alex -

You sound like the opposite of me... I have a high IQ, that means you probibly don't ;)

Gigabit87898 -

Where is iCloud/ find my mac chip in this bord?

Vishnu - Reply

Why do you want to know?

Gigabit87898 -

Do you mean the Winbond SpiFlash ?

Kevin Gill - Reply

Well, Apple is so fed fat with its 'iDevices', that there is no need to build decent computers anymore, as they used to! I guess, its just a matter of time until they sell out the computer section to Lenovo / Dell! ( That would be a real win! )

Me, myself, I call these 'new' model the ultimate 'iCrap' ! Before spending that amount of bucks, i'd rather get a Dell Core i 5/7 Laptop & build myself a Hackintosh

Alexander deLarge - Reply

You're so right. Still using my 2012 15 inch non retina MBP with 2,6 GHz i7, expanded with 1 TB SSD and 2 TB HDD + 16 GB RAM. And until they make an actual laptop again and not tablet which happens to have a keyboard attached I'm not buying anything else. Sadly that probably won't ever happen again, so I hope it works another 4-5 years from now.

Andy -

me I am already feeling the need to replace my '08 Alu and I am already considering going the Linux way all the way and be done with this new ultra thin and shiny Dark Empire with the rest of iStuff to get out of the picture along my core Alu machine

MiKa -

Very detailed and humorous teardown; thanks!

franklyanne - Reply


thanks for the nice teardown. One question, the fan, can it be replaced without removing the logic board? With my past laptops I always had to replace moving parts, but I really don't like to touch too many flat cable or the logic board. So I wonder how complicated it will be to replace the fan once will it be completely covered with dust...



Duc Bao Ta - Reply

You must remove the logic board, because the screws for the fan are on the opposite side. However, Apple's modern fans are very long lasting and the hinge-intake airflow design is much less prone to dust build up than laptops with air intakes at the bottom. You should be able to just remove the back panel and blow compressed air into the heatsink from the outside to release all the dust and fiber buildup.

Steven Zhang -

OMG! What futurist crap! New ssd patern, from sandisk! And what is this crazy USB-c thing? Maybe next decade I buy a only USB-c computer

Alber Einsten - Reply

I bet that future third party SSD will appear like those forecmacbook air.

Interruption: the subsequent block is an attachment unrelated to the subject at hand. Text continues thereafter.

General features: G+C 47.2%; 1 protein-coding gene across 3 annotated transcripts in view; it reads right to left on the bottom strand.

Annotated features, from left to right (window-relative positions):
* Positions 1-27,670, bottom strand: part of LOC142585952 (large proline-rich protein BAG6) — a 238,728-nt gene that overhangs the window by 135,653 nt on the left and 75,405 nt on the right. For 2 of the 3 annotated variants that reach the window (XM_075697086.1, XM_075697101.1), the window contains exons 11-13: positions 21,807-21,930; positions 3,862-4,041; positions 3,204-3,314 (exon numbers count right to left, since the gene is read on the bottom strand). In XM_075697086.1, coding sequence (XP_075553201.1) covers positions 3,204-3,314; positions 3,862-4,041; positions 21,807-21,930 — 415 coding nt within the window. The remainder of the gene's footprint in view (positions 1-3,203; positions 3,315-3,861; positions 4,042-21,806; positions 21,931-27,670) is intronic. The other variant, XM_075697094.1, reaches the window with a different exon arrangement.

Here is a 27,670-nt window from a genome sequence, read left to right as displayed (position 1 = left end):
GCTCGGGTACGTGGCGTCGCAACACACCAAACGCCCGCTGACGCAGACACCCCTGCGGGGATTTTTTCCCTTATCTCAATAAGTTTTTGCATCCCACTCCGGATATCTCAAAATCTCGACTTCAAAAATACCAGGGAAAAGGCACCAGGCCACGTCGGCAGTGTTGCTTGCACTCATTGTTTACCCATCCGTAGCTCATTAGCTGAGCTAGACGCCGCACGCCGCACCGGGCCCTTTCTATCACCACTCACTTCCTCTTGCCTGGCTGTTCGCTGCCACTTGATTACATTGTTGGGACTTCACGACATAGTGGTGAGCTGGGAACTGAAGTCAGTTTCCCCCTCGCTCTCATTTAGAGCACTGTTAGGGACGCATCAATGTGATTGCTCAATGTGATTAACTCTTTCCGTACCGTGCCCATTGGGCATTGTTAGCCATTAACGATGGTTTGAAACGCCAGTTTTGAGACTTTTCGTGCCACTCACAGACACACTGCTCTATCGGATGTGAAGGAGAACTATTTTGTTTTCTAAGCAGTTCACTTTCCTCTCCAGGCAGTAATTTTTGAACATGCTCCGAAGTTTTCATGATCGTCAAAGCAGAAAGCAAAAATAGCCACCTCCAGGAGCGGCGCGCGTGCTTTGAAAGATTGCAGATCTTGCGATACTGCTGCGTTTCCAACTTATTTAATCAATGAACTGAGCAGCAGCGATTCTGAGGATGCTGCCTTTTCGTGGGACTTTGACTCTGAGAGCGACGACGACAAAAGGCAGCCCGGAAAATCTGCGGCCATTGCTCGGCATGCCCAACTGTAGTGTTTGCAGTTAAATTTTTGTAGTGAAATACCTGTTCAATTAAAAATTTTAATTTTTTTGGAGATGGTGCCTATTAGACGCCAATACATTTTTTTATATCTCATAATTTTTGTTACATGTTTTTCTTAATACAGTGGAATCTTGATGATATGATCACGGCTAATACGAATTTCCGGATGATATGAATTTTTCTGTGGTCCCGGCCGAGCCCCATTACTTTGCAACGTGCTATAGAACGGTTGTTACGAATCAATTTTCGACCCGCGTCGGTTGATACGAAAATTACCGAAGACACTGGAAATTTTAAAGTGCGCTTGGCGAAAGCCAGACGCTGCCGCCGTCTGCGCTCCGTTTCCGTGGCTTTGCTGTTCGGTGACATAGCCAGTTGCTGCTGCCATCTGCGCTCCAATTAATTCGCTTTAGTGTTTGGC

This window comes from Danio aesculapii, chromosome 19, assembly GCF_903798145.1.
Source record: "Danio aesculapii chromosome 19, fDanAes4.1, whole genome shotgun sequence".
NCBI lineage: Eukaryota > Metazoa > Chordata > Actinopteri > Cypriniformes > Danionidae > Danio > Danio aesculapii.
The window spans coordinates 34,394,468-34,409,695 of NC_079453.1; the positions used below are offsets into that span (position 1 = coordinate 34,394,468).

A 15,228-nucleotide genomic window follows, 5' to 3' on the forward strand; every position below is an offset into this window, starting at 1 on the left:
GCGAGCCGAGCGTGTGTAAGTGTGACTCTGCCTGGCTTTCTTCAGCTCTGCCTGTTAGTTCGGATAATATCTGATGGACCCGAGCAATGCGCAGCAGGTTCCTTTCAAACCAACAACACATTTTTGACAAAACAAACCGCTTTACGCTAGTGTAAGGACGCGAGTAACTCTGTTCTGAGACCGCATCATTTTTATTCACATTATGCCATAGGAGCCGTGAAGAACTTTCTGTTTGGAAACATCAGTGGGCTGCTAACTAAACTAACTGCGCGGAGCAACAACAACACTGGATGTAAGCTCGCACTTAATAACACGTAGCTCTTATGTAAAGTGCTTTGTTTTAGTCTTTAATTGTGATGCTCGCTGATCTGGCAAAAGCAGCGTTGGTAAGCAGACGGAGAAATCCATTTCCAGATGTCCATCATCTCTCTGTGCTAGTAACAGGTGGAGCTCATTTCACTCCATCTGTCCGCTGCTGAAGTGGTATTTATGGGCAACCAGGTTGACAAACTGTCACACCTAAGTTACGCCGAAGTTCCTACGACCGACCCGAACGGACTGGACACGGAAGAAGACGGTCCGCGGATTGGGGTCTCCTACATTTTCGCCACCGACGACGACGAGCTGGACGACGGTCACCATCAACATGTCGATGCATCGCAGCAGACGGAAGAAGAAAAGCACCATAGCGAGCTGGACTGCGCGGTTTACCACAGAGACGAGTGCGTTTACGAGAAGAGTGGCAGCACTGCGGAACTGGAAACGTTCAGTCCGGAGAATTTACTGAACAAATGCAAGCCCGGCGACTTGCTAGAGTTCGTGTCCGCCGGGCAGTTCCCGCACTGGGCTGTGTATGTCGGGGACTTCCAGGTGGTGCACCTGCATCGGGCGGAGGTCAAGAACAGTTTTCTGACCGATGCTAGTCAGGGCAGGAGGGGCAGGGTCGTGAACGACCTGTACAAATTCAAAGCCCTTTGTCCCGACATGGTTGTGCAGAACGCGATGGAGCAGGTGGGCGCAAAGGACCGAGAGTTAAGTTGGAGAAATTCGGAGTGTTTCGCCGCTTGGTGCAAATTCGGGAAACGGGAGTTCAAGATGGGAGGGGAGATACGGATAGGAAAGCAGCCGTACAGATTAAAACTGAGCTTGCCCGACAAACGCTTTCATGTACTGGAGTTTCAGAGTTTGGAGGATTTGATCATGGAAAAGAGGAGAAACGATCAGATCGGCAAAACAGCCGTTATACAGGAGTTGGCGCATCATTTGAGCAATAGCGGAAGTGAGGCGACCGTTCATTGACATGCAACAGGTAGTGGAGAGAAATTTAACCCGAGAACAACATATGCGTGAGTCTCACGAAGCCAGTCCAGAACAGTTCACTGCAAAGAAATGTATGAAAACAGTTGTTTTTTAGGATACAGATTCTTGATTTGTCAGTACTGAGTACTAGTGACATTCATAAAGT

The MacBook Pro with touch bar can't have any chance for ssd upgrade.

However all chips can be replaced with a little experience and proper tools.

Agnostos Gnostos - Reply

however, the basic reason to buy an Apple machine is to NOT have to mess with its hardware/software that much particularly when you have to pay north of 1,857.87€

MiKa -

So each time you trip over the USB-C charging cable you pocket out good $$ for a new motherboard? Way to go, Apple!

MiKa - Reply

Apple has ALWAYS created things that were different, always did things that were different than the rest of the industry. Back then Apple was considered a niche market and most of the industry pundits wrote Apple off as oddballs with a cult-like following. Back then Apple bucked the industry standards. Back then Apple was still the "little guy"... Back before the release of the iPod and the iPhone. Apple wasn't really considered to be much competition to the market which left a huge share for all the other players.

Microsoft was the guys to beat and everyone hated on every thing they did and you were a drone if you used that OS. Amazing how things have changed... but actually, how much they've stayed the same. People love to hate on the guy at the top of the heap.

David Doyle - Reply

Is it possible to replace the usb-c ports without replacing the motherboard? Is there a separate small board with usb-c on the motherboard or not?

Evgeny - Reply

I would have liked to have seen if the camera indicator LED is powered from the same source as the camera itself. This is an important security feature in other MacBooks, and only iFixit can keep Apple accountable as we move forward. Still got that display lying around?

iEvan - Reply

I've had this problem with the 12" macbook. A speck of dust broke the shift key within 3 weeks, so I got a full refund since it was covered under the Australian Consumer Laws 30 day return policy, since Apple won't admit the structural fault in their new butterfly style keyboards.

I then got the 13" macbook pro 2016 with a "new and improved" butterfly keyboard to have the same thing happen 2 weeks after purchase. Returned it again, got another one.

I'm just going to repeat this process every 30 days until the next model is released, hopefully then the newer model won't be so susceptible to flecks of household dust.

Or I start using my macbooks in a hermetically sealed room with a cryovac suit on.

Here is a conversation with Applecare about the problem that Apple refuses to identify when you go in store with stuck keys:

sinphild - Reply

How simple is it to clean logic board corrosion on this model? What are the minimum components to remove before you have access to the logic board?

paul.hanna - Reply

2017 model have removable SSD?

nicholasaujalay - Reply

2017 non touch bar with removable SSD?

Martin Langer - Reply

to just take the display top off do you have to still do a complete teardown?

swimmer35 - Reply

No, but you do have to remove the airport/bluetooth antenna, which is held in with 0.8mm pentalobe screws.

So, disable auto boot on logic board (through terminal command)

Then remove bottom case

Then disconnect battery

Then remove antenna

Then remove display.

Make sure the display cables fold the correct way, as they are extremely delicate. I’ve seen people break them by twisting or pulling too hard

Jon Ridley -